09 August 2004
As President George Bush faces an election with US troops enmeshed in a foreign conflict, evidence has emerged that President Richard Nixon may have delayed a military pullout from Vietnam in 1972 to avoid a collapse that might have imperilled his bid for a second term.
The evidence is in newly released tapes of a conversation in the Oval Office on 3 August, 1972, between Mr Nixon and his then national security adviser, Henry Kissinger. The transcripts were made public by the University of Virginia, 30 years to the day after Mr Nixon, facing impeachment by Congress, became the first and only President to resign.
The recordings, made on the same, secret, voice-activated system which would bring about Mr Nixon's Watergate downfall in August 1974, show he was concerned about the domestic impact of a collapse of the South Vietnamese government, left to fight the North alone without US military support.
Mr Nixon, who died in 1994, aged 81, had decided that despite months of heavy bombing in the North, the South "probably can never survive anyway". But he told Mr Kissinger: "We also have to realise, Henry, that winning an election is terribly important", as was the need for a "viable foreign policy".
Mr Kissinger's advice that day was that the US could retain its foreign policy credibility, if the South Vietnamese government in Saigon held on for a certain period, the so-called "decent interval" approach. "So we've got to find some formula that holds the whole thing together a year or two", after which Vietnam would be "a backwater". If a settlement could be reached that year, Mr Kissinger said, "by January 1974, no one will give a damn". In the event, the Paris peace conference deal to withdraw US troops came in January 1973, two months after Mr Nixon had won re-election in a landslide over his Democratic opponent George McGovern.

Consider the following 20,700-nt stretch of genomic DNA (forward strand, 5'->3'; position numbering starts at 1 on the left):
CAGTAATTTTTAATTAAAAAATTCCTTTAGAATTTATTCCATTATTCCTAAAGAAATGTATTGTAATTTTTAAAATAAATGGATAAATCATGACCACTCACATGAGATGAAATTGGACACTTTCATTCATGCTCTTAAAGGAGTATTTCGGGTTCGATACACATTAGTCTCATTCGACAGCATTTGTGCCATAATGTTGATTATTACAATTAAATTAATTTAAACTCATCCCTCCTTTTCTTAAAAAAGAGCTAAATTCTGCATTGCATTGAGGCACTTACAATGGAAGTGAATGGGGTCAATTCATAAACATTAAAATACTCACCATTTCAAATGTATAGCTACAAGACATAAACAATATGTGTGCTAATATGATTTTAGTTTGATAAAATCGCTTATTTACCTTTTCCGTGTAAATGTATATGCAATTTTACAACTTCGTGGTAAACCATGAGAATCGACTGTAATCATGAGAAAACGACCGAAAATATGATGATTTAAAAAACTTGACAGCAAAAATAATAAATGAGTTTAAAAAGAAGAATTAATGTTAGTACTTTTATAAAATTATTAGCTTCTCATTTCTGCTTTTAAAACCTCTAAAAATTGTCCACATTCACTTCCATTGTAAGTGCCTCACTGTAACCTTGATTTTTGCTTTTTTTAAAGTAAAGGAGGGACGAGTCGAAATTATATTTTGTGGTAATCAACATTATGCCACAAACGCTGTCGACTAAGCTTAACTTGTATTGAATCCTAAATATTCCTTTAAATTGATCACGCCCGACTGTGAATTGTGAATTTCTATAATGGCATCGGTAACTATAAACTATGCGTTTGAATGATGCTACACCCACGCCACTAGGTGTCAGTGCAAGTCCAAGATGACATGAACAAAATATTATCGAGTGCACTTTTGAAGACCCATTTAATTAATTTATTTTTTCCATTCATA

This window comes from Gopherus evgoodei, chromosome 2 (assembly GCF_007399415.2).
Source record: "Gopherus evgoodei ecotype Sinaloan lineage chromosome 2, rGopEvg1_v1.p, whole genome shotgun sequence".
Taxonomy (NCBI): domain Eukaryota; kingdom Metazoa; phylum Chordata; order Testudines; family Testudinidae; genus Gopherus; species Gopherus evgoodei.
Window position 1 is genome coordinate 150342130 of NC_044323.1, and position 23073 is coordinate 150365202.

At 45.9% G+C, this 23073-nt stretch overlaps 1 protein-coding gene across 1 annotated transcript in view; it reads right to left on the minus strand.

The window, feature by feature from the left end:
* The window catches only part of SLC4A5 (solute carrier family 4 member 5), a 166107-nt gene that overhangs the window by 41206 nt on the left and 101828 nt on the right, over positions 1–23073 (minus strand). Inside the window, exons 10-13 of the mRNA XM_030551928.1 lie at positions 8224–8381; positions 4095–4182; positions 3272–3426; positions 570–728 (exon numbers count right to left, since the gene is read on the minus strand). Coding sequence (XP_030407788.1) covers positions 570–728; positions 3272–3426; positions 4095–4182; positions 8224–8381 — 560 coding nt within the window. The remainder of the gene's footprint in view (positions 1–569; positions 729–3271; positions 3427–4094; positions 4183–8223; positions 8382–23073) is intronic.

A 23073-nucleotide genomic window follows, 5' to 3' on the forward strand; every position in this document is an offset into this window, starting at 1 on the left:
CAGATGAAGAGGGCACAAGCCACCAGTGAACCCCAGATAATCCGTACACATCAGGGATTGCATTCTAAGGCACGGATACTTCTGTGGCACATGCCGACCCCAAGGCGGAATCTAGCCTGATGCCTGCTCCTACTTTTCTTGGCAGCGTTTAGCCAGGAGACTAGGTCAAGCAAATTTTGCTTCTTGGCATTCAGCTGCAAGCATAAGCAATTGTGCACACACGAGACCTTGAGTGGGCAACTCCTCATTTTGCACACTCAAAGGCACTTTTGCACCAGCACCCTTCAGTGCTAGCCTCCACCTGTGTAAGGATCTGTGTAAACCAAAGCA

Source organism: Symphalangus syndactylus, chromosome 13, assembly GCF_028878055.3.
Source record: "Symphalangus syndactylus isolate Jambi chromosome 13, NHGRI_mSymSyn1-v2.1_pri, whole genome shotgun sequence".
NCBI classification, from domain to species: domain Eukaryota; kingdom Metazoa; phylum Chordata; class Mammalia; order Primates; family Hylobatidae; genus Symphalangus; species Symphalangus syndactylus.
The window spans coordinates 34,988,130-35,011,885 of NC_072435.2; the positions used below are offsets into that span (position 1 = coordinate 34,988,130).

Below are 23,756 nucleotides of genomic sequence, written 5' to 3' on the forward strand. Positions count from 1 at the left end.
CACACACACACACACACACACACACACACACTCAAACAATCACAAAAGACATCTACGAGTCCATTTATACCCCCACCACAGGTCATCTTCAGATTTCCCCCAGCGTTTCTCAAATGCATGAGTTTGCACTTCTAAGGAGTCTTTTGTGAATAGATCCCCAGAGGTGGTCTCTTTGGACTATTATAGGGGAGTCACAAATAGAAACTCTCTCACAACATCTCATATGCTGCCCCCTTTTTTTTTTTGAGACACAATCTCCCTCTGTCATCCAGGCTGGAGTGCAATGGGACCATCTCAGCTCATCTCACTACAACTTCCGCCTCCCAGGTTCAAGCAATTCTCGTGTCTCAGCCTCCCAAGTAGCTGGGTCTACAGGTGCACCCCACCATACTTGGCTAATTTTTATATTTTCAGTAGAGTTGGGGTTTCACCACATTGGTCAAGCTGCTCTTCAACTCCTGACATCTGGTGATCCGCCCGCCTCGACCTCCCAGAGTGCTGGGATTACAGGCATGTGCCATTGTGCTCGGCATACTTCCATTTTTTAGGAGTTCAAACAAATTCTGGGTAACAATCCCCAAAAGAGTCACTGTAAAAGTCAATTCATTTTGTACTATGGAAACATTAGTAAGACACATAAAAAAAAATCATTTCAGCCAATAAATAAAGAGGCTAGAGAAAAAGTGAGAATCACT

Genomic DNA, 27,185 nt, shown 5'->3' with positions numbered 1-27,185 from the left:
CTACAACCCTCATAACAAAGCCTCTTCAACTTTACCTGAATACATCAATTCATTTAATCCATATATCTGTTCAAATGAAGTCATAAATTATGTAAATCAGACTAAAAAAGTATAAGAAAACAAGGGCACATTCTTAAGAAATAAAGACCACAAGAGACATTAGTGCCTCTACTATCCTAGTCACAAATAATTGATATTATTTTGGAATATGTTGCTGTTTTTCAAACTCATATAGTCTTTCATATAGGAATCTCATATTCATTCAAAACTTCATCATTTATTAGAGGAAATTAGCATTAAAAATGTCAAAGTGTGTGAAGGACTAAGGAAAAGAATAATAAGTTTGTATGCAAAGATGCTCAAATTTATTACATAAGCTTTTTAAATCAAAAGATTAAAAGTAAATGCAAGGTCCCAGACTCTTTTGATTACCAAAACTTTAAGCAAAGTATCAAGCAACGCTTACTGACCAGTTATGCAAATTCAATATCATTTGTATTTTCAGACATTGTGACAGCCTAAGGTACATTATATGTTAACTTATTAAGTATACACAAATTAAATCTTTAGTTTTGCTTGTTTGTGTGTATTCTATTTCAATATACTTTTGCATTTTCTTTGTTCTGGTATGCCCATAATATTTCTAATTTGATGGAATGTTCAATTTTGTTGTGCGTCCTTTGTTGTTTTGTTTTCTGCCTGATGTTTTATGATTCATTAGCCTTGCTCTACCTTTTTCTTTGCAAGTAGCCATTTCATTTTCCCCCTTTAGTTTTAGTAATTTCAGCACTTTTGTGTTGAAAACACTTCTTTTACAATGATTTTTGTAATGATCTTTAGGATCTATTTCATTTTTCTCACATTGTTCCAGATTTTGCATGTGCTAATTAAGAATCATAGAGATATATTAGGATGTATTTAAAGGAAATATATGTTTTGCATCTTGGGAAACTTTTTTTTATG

After more than two years, Saigon fell to the North in April, 1975. Mr Kissinger and his North Vietnamese opposite number, Le Duc Tho, shared the Nobel peace prize for negotiating a settlement.
Last night, Mr Kissinger denied Mr Nixon had delayed an inevitable withdrawal - ensuring the deaths of more US servicemen - to avoid a pre-electoral foreign-policy disaster. He said he had letters from Mr Nixon stating "the exact opposite of what's in this conversation". In the letters, Mr Kissinger says, the President urged his senior foreign policy adviser to "go ahead and do what you need to do, but don't be affected by the election. We want an agreement that lasts".
But some historians disagree. Jeffrey Kimball, author of Nixon's Vietnam War, said that by early 1972, if not before, the administration had concluded the war was unwinnable. "But say they pulled out at the end of 1971 or at the beginning of 1972; Saigon might fall before the election, or right after the election. What would that look like?"
Iraq is not Vietnam, neither in length of conflict nor of US casualties, but President George Bush faces problems similar to those of Mr Nixon 32 years ago. Amid continuing violence, and after the deaths of 924 servicemen, the American people increasingly favour a pullout of their 140,000 troops in Iraq. But that would almost certainly plunge the country into chaos, and probably finish the interim government of Iyad Allawi, the last thing Mr Bush wants in a close-fought election year.